BY MICHELLE DIAMOND
I was 8 when I first realised the body I had on the outside didn’t match the person I was on the inside. It’s hard to describe the feeling, and I didn’t understand it. But I knew that it made me sad, and that it wouldn’t go away.
My teenage years were some of the hardest of my life. I was called awful names, even by my parents, and sent to bed without dinner on more nights than I can count when I was caught wearing women’s clothes.
During those years, that tiny collection of women’s clothes was my most precious possession. Wearing them, even secretly in my room, was the only time when I felt like myself. When my inside and outside weren’t at war with each other, and when I didn’t hate what I saw in the mirror.
My parents didn’t see it that way. Every day I went to school I would be sick with worry at the idea of my mum searching my room and finding them. I’d scrounged and saved birthday and Christmas money to buy each top, each pair of shoes, but she would throw them away whenever she found them. I eventually started sneaking them to school with me, rather than risk losing the only thing that allowed me to be myself.
I was 13 when I first ventured out as a woman. I remember how tight my chest was, how I could feel my heart pounding, and how I couldn’t stop my hands shaking as I closed the gate. I did it because I knew how I felt, and I wanted so badly to stand tall in public as my true self.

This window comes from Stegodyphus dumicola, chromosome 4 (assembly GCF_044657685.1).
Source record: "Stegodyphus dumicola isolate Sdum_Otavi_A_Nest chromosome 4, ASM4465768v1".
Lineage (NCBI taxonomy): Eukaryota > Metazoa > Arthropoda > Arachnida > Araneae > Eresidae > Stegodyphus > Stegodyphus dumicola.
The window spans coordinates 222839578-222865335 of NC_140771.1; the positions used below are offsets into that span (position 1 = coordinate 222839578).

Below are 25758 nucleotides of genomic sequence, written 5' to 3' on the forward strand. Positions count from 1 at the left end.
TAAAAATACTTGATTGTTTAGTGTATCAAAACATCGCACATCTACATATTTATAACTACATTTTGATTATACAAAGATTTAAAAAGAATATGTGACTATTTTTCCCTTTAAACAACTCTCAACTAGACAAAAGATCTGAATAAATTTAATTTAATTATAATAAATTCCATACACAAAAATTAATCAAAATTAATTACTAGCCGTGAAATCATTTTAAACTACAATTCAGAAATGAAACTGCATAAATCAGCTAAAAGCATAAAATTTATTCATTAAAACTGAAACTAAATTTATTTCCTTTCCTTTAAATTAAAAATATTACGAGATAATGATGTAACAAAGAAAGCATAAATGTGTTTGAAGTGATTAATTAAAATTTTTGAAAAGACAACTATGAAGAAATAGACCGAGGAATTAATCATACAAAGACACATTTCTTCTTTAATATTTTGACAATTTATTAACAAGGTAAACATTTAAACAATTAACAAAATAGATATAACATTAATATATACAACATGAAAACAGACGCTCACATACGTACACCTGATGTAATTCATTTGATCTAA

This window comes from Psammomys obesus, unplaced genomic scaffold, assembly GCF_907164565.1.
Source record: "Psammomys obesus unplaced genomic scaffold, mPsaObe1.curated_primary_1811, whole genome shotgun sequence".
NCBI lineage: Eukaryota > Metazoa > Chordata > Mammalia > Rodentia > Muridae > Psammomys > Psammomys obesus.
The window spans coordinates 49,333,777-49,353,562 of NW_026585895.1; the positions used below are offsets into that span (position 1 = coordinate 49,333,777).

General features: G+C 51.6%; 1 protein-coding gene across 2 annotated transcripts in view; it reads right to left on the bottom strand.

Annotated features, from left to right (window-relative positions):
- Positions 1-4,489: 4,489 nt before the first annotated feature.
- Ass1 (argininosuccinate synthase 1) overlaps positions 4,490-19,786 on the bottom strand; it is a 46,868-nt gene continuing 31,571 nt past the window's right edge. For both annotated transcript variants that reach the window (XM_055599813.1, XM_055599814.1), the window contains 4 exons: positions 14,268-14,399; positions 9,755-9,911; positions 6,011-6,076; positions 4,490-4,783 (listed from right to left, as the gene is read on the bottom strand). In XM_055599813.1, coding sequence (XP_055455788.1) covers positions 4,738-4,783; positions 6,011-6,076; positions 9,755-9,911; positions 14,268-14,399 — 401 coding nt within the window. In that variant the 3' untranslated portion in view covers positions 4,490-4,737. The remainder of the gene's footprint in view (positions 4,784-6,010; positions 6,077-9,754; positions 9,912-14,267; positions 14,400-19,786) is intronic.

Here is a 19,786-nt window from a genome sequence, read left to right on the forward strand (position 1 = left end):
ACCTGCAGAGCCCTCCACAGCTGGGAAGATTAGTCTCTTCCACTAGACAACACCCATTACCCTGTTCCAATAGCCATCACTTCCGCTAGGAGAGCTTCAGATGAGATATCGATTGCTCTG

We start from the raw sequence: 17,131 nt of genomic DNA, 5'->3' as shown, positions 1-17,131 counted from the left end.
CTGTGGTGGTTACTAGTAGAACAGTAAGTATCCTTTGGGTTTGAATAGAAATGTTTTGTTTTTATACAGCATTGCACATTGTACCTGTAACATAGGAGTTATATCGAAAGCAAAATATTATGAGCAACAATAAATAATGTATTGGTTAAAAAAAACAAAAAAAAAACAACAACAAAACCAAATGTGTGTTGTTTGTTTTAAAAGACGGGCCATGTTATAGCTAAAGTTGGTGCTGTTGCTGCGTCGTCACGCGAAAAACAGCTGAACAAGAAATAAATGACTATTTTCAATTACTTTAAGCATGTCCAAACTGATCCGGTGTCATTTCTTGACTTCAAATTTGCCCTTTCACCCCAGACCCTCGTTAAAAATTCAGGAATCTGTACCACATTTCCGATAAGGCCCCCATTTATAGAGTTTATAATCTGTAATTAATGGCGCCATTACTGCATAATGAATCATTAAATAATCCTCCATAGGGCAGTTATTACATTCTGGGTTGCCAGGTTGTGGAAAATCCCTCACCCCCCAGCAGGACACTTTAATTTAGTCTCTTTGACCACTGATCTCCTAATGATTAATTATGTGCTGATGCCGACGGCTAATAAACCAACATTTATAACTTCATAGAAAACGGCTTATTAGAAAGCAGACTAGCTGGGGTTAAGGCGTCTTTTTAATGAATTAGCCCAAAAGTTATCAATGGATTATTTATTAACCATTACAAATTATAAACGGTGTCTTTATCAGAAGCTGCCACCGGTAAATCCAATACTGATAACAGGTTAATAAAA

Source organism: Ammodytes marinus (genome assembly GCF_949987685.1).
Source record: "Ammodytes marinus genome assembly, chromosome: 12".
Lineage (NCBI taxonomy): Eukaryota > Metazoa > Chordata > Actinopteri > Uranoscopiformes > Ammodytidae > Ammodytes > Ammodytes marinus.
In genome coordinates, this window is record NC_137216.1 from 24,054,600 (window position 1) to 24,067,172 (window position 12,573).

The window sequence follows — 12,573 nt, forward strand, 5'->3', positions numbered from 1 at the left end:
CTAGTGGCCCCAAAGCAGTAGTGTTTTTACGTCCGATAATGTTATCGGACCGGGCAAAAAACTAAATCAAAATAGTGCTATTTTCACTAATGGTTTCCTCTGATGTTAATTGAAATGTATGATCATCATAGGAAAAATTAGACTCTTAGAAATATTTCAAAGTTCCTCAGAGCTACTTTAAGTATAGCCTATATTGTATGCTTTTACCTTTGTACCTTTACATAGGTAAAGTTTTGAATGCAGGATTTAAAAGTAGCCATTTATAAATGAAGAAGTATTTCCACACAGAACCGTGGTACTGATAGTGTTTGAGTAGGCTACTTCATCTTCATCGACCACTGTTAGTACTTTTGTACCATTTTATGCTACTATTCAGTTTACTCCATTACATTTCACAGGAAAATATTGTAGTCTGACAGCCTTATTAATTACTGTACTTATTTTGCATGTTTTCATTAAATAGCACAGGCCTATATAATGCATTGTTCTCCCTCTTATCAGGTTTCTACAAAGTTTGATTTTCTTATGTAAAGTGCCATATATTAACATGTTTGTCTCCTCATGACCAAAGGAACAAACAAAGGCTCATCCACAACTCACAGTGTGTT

But it was hard not to believe what people around me said. I was terrified of losing friends, of being rejected, or even abused. So I hoped that maybe it would go away when I was older. I thought that maybe my parents were right, that maybe it was a “phase”.
It didn’t. It got stronger. And as it did, the strain of living a lie became almost too much to bear. I hid myself away from the world rather than face the insults, the stares and the intolerance that leads to violence. There were days when I would stand behind the front door literally shaking, because the idea of leaving the house terrified me so much.
I can’t describe the feeling of being in the wrong body, but more than once, it drove me to the edge. In 2009, I was close to giving up. I remember searching for help, someone to talk to, a sign that I should keep going. And I found that the Transgender Day of Remembrance is the same day as my birthday: November 20. I knew it was a coincidence, pure and simple — but it gave me the strength I needed to start advocating for trans rights, and to walk out of the house in broad daylight, living as the person I truly am.
My mum died of cancer before I could really show her that things were getting better, and I wish I’d been able to show her that even though she didn’t fully understand, I was happy. But I’m grateful I have my dad.